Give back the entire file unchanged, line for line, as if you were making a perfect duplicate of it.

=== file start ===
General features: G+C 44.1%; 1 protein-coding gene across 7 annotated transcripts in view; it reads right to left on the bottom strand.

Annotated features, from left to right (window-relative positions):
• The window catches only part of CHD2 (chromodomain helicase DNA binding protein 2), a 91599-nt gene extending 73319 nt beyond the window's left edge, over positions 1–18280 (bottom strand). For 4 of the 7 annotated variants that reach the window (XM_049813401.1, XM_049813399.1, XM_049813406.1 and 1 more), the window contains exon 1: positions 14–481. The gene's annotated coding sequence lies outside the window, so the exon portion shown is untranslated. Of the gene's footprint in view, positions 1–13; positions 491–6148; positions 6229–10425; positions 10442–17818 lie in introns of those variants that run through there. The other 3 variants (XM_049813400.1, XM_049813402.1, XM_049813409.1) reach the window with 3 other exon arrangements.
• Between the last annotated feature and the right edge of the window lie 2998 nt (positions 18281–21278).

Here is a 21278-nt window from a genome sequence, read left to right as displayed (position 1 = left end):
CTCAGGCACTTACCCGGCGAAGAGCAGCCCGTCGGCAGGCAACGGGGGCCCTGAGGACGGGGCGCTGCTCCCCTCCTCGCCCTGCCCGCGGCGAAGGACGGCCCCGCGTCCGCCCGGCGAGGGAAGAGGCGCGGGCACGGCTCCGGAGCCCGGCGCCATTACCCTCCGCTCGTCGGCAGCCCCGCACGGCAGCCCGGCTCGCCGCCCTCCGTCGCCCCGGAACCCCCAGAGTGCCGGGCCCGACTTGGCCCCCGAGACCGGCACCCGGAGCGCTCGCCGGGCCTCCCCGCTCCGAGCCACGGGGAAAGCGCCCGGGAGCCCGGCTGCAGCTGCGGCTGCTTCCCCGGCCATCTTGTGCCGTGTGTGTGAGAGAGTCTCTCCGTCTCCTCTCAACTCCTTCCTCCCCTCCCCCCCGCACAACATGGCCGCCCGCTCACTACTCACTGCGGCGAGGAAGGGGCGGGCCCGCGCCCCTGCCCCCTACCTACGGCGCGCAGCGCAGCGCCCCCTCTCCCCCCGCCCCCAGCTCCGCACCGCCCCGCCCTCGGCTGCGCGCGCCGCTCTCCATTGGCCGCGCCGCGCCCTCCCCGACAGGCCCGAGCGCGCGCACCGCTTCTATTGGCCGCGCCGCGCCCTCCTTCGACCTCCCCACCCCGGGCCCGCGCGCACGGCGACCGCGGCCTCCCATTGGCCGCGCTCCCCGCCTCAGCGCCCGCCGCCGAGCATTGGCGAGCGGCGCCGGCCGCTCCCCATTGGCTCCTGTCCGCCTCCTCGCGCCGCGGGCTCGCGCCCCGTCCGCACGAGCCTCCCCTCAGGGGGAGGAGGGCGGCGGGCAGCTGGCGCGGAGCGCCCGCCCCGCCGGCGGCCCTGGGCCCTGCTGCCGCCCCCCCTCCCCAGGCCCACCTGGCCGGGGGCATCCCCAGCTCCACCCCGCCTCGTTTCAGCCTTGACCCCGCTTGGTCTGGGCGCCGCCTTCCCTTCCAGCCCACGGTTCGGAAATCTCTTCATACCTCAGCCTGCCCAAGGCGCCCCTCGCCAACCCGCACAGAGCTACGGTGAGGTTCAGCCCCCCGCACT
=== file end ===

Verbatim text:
General features: G+C 44.1%; 1 protein-coding gene across 7 annotated transcripts in view; it reads right to left on the bottom strand.

Annotated features, from left to right (window-relative positions):
• The window catches only part of CHD2 (chromodomain helicase DNA binding protein 2), a 91599-nt gene extending 73319 nt beyond the window's left edge, over positions 1–18280 (bottom strand). For 4 of the 7 annotated variants that reach the window (XM_049813401.1, XM_049813399.1, XM_049813406.1 and 1 more), the window contains exon 1: positions 14–481. The gene's annotated coding sequence lies outside the window, so the exon portion shown is untranslated. Of the gene's footprint in view, positions 1–13; positions 491–6148; positions 6229–10425; positions 10442–17818 lie in introns of those variants that run through there. The other 3 variants (XM_049813400.1, XM_049813402.1, XM_049813409.1) reach the window with 3 other exon arrangements.
• Between the last annotated feature and the right edge of the window lie 2998 nt (positions 18281–21278).

Here is a 21278-nt window from a genome sequence, read left to right as displayed (position 1 = left end):
CTCAGGCACTTACCCGGCGAAGAGCAGCCCGTCGGCAGGCAACGGGGGCCCTGAGGACGGGGCGCTGCTCCCCTCCTCGCCCTGCCCGCGGCGAAGGACGGCCCCGCGTCCGCCCGGCGAGGGAAGAGGCGCGGGCACGGCTCCGGAGCCCGGCGCCATTACCCTCCGCTCGTCGGCAGCCCCGCACGGCAGCCCGGCTCGCCGCCCTCCGTCGCCCCGGAACCCCCAGAGTGCCGGGCCCGACTTGGCCCCCGAGACCGGCACCCGGAGCGCTCGCCGGGCCTCCCCGCTCCGAGCCACGGGGAAAGCGCCCGGGAGCCCGGCTGCAGCTGCGGCTGCTTCCCCGGCCATCTTGTGCCGTGTGTGTGAGAGAGTCTCTCCGTCTCCTCTCAACTCCTTCCTCCCCTCCCCCCCGCACAACATGGCCGCCCGCTCACTACTCACTGCGGCGAGGAAGGGGCGGGCCCGCGCCCCTGCCCCCTACCTACGGCGCGCAGCGCAGCGCCCCCTCTCCCCCCGCCCCCAGCTCCGCACCGCCCCGCCCTCGGCTGCGCGCGCCGCTCTCCATTGGCCGCGCCGCGCCCTCCCCGACAGGCCCGAGCGCGCGCACCGCTTCTATTGGCCGCGCCGCGCCCTCCTTCGACCTCCCCACCCCGGGCCCGCGCGCACGGCGACCGCGGCCTCCCATTGGCCGCGCTCCCCGCCTCAGCGCCCGCCGCCGAGCATTGGCGAGCGGCGCCGGCCGCTCCCCATTGGCTCCTGTCCGCCTCCTCGCGCCGCGGGCTCGCGCCCCGTCCGCACGAGCCTCCCCTCAGGGGGAGGAGGGCGGCGGGCAGCTGGCGCGGAGCGCCCGCCCCGCCGGCGGCCCTGGGCCCTGCTGCCGCCCCCCCTCCCCAGGCCCACCTGGCCGGGGGCATCCCCAGCTCCACCCCGCCTCGTTTCAGCCTTGACCCCGCTTGGTCTGGGCGCCGCCTTCCCTTCCAGCCCACGGTTCGGAAATCTCTTCATACCTCAGCCTGCCCAAGGCGCCCCTCGCCAACCCGCACAGAGCTACGGTGAGGTTCAGCCCCCCGCACT